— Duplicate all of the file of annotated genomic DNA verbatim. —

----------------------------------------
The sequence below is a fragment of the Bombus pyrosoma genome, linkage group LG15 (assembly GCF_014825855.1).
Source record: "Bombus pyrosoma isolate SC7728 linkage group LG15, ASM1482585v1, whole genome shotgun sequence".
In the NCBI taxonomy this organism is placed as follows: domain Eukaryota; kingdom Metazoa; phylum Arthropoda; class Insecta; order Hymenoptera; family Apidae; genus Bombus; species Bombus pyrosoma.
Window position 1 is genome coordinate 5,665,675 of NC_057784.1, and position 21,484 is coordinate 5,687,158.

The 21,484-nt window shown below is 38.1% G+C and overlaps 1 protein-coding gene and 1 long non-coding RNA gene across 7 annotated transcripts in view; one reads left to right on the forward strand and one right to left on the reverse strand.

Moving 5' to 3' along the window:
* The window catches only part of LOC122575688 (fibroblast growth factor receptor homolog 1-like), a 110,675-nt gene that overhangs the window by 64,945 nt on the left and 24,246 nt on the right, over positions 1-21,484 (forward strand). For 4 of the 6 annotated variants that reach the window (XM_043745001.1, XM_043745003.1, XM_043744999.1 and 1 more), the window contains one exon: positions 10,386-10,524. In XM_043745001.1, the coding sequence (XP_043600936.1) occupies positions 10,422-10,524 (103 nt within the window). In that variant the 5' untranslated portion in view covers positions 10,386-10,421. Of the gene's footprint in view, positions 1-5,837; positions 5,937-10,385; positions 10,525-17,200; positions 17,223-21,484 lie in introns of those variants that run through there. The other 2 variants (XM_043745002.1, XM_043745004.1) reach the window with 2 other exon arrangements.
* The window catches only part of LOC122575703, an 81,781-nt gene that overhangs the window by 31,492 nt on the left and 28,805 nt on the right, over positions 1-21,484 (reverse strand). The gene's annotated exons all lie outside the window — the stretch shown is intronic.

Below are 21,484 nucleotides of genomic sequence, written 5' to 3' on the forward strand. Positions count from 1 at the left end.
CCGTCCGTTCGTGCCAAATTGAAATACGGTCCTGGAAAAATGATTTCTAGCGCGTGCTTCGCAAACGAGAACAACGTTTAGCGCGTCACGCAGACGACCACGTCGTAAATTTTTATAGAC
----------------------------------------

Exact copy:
The sequence below is a fragment of the Bombus pyrosoma genome, linkage group LG15 (assembly GCF_014825855.1).
Source record: "Bombus pyrosoma isolate SC7728 linkage group LG15, ASM1482585v1, whole genome shotgun sequence".
In the NCBI taxonomy this organism is placed as follows: domain Eukaryota; kingdom Metazoa; phylum Arthropoda; class Insecta; order Hymenoptera; family Apidae; genus Bombus; species Bombus pyrosoma.
Window position 1 is genome coordinate 5,665,675 of NC_057784.1, and position 21,484 is coordinate 5,687,158.

The 21,484-nt window shown below is 38.1% G+C and overlaps 1 protein-coding gene and 1 long non-coding RNA gene across 7 annotated transcripts in view; one reads left to right on the forward strand and one right to left on the reverse strand.

Moving 5' to 3' along the window:
* The window catches only part of LOC122575688 (fibroblast growth factor receptor homolog 1-like), a 110,675-nt gene that overhangs the window by 64,945 nt on the left and 24,246 nt on the right, over positions 1-21,484 (forward strand). For 4 of the 6 annotated variants that reach the window (XM_043745001.1, XM_043745003.1, XM_043744999.1 and 1 more), the window contains one exon: positions 10,386-10,524. In XM_043745001.1, the coding sequence (XP_043600936.1) occupies positions 10,422-10,524 (103 nt within the window). In that variant the 5' untranslated portion in view covers positions 10,386-10,421. Of the gene's footprint in view, positions 1-5,837; positions 5,937-10,385; positions 10,525-17,200; positions 17,223-21,484 lie in introns of those variants that run through there. The other 2 variants (XM_043745002.1, XM_043745004.1) reach the window with 2 other exon arrangements.
* The window catches only part of LOC122575703, an 81,781-nt gene that overhangs the window by 31,492 nt on the left and 28,805 nt on the right, over positions 1-21,484 (reverse strand). The gene's annotated exons all lie outside the window — the stretch shown is intronic.

Below are 21,484 nucleotides of genomic sequence, written 5' to 3' on the forward strand. Positions count from 1 at the left end.
CCGTCCGTTCGTGCCAAATTGAAATACGGTCCTGGAAAAATGATTTCTAGCGCGTGCTTCGCAAACGAGAACAACGTTTAGCGCGTCACGCAGACGACCACGTCGTAAATTTTTATAGAC